An ISIS operative arrested and criminally charged in Ohio this month has confirmed that the terrorist group has cells in Mexico, according to federal authorities.
Judicial Watch has reported this for years, documenting it in a series of articles as part of an ongoing investigation on the connection between drug cartels, corruption and terrorism on the southern border. In fact, last spring Judicial Watch broke a story about an ISIS camp just a few miles from El Paso, Texas in an area known as “Anapra” situated just west of Ciudad Juárez in the Mexican state of Chihuahua.
Though a number of high-level law enforcement, intelligence and military sources on both sides of the border have provided Judicial Watch with evidence that Islamic terrorist cells are operating in Mexico, the Obama administration has publicly denied it, both to Judicial Watch and in mainstream media outlets. Now we have a terrorism suspect in custody proudly affirming it. His name is Erick Jamal Hendricks and the U.S. has charged him with conspiring to provide ISIS and ISIL material support. Hendricks created a sleeper cell with at least ten members, according to the Department of Justice (DOJ), and claims that some of his jihadist “brothers” are just south of the U.S. border in Mexico. The 35-year-old lived for a short time in Charlotte, North Carolina and was arrested and charged in Ohio last week. Hendricks tried to “recruit people to train together and conduct terrorist attacks in the United States,” according to the government’s criminal complaint.
Hendricks contacted another ISIS operative, referred to as “CW-1”, who was arrested last summer, about working with him and several other terrorists to carry out attacks. “Hendricks allegedly told CW-1 that he ‘needed people’ and wanted to meet in person; that there were several ‘brothers’ located in Texas and Mexico; that he was attempting to ‘get brothers to meet face to face;’ and that he wanted ‘to get brothers to train together,’” according to a DOJ announcement. Hendricks and his sleeper cell targeted U.S. military members and a woman who organized a “Draw Muhammad” cartoon contest in Garland, Texas last May. Two men in body armor with assault rifles tried to carry out an attack in the Dallas suburb building where the event took place but were shot dead by police. The FBI says Hendricks was connected with the terrorism-related shooting. Federal prosecutors reveal that Hendricks vetted CW-1 by testing his religious knowledge and commitment to jihad, to die as a martyr and his desire to enter Jannah (paradise), the feds say.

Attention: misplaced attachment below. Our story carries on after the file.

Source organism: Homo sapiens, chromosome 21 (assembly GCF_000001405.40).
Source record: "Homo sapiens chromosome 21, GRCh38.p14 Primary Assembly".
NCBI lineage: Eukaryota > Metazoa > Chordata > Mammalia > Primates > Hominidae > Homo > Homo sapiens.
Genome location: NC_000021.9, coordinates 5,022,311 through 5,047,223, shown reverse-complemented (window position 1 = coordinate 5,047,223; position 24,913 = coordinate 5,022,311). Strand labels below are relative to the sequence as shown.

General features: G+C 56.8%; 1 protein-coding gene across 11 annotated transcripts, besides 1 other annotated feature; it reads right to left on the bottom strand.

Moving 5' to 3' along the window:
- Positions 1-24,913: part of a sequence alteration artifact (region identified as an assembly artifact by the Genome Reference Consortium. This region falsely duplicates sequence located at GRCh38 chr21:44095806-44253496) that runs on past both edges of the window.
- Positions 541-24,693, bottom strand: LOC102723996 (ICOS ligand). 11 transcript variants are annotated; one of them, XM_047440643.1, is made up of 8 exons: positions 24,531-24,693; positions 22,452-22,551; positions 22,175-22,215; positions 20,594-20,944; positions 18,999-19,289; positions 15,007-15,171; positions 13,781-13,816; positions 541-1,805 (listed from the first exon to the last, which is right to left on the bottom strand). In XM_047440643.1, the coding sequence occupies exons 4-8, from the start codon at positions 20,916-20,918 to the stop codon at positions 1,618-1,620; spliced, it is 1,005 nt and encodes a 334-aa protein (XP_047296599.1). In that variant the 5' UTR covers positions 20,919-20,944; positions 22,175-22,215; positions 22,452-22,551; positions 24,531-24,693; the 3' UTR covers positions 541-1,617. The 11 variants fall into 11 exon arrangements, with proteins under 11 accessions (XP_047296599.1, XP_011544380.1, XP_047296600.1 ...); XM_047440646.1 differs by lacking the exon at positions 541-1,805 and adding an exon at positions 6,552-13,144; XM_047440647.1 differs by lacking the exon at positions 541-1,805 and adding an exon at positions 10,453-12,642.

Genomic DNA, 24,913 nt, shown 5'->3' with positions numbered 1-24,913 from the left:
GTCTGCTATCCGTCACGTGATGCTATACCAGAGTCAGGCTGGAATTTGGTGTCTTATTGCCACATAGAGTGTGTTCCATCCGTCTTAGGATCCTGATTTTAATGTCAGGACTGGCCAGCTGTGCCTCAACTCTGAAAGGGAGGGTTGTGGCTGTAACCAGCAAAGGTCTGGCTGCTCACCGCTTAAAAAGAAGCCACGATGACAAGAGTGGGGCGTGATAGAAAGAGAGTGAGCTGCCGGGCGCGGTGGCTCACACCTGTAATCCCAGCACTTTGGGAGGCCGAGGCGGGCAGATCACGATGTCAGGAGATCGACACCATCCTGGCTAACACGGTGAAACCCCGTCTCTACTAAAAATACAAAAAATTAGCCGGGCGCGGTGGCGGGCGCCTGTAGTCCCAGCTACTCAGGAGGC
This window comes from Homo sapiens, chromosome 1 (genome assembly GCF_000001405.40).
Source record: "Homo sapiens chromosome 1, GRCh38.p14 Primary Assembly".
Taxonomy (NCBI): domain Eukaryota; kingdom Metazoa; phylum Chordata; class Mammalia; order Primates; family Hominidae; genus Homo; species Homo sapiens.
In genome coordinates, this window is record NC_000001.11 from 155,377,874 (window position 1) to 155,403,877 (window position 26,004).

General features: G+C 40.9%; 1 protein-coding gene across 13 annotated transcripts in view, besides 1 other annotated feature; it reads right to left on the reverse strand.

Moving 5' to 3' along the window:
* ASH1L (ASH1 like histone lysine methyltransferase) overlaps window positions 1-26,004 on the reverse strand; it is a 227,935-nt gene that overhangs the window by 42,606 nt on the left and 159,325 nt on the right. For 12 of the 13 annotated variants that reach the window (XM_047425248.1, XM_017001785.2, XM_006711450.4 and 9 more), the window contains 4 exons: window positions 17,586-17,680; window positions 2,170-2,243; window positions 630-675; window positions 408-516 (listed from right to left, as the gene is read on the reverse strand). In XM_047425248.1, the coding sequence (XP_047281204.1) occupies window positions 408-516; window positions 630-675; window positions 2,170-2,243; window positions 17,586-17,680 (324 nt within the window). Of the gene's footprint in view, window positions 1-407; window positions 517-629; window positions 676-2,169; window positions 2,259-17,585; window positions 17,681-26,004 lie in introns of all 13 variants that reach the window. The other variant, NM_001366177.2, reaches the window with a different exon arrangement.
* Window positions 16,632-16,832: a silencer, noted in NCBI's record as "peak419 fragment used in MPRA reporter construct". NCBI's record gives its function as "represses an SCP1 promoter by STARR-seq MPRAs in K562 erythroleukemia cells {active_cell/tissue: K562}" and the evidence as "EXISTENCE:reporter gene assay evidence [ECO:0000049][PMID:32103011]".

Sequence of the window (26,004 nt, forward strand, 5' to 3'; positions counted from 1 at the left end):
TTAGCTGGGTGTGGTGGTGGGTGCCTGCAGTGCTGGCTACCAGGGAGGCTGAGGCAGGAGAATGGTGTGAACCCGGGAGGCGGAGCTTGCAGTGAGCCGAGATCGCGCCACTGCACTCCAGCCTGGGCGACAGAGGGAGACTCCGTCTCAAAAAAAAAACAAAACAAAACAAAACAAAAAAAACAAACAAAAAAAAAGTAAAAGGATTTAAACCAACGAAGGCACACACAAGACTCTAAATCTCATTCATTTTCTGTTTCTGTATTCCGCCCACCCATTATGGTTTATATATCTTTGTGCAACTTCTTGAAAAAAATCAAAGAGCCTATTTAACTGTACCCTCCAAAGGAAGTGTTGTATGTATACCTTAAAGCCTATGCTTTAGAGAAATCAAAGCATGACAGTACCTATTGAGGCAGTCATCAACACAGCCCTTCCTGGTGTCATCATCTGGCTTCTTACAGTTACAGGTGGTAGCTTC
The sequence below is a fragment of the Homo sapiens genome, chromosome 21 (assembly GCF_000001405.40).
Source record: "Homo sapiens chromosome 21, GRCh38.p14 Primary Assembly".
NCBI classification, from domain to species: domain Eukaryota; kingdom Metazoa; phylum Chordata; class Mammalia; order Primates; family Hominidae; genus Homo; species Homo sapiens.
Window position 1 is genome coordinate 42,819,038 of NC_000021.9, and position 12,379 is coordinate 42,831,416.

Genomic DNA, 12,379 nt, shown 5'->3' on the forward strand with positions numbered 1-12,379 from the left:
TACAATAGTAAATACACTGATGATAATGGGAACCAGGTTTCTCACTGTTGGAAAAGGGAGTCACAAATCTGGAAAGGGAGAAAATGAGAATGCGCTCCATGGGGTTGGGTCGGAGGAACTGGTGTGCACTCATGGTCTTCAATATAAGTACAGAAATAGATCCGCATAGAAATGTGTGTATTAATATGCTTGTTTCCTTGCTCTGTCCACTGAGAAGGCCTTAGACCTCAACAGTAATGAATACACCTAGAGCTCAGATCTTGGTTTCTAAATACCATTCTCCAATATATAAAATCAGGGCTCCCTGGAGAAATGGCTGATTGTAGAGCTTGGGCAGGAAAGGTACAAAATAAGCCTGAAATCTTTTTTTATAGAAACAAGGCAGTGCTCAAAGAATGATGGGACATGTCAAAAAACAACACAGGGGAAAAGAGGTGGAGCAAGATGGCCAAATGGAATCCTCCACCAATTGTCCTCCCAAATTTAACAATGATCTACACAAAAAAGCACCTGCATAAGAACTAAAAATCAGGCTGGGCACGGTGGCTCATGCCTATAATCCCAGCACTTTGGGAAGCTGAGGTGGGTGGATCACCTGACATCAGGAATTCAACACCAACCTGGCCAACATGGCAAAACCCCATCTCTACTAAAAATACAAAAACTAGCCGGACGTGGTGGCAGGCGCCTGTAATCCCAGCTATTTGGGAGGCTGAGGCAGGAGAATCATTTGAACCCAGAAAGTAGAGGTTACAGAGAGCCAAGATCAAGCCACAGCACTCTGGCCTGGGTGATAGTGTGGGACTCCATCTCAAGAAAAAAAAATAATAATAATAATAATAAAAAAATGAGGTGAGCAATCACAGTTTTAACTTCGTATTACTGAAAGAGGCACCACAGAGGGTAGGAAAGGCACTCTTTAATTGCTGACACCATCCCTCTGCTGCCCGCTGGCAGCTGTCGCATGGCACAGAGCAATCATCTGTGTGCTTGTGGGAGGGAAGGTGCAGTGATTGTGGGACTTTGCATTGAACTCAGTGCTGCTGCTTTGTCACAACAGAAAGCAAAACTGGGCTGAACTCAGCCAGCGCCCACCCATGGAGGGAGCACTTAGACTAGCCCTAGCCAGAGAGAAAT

The Hendricks case points to a broader issue of, not only homegrown terrorism, but the immense threat along the southern border. Islamic terrorists are training in southern border towns near American cities and have joined forces with Mexican drug cartels to infiltrate the United States. Judicial Watch has investigated this national security crisis for years and interviewed local, state and federal law enforcement officials as well as military sources on both sides of the border. Besides exposing ISIS camps just miles from Texas, Judicial Watch has verified that Mexican drug cartels are smuggling foreigners from countries with terrorist links to stash areas in a rural Texas town called Acala. Judicial Watch also uncovered a massive FBI scandal involving a narco-terror ringleader with ties to ISIS and Mexican drug cartels. As part of the FBI cover-up the agency facilitated the ringleader’s release from a Chicago jail last year.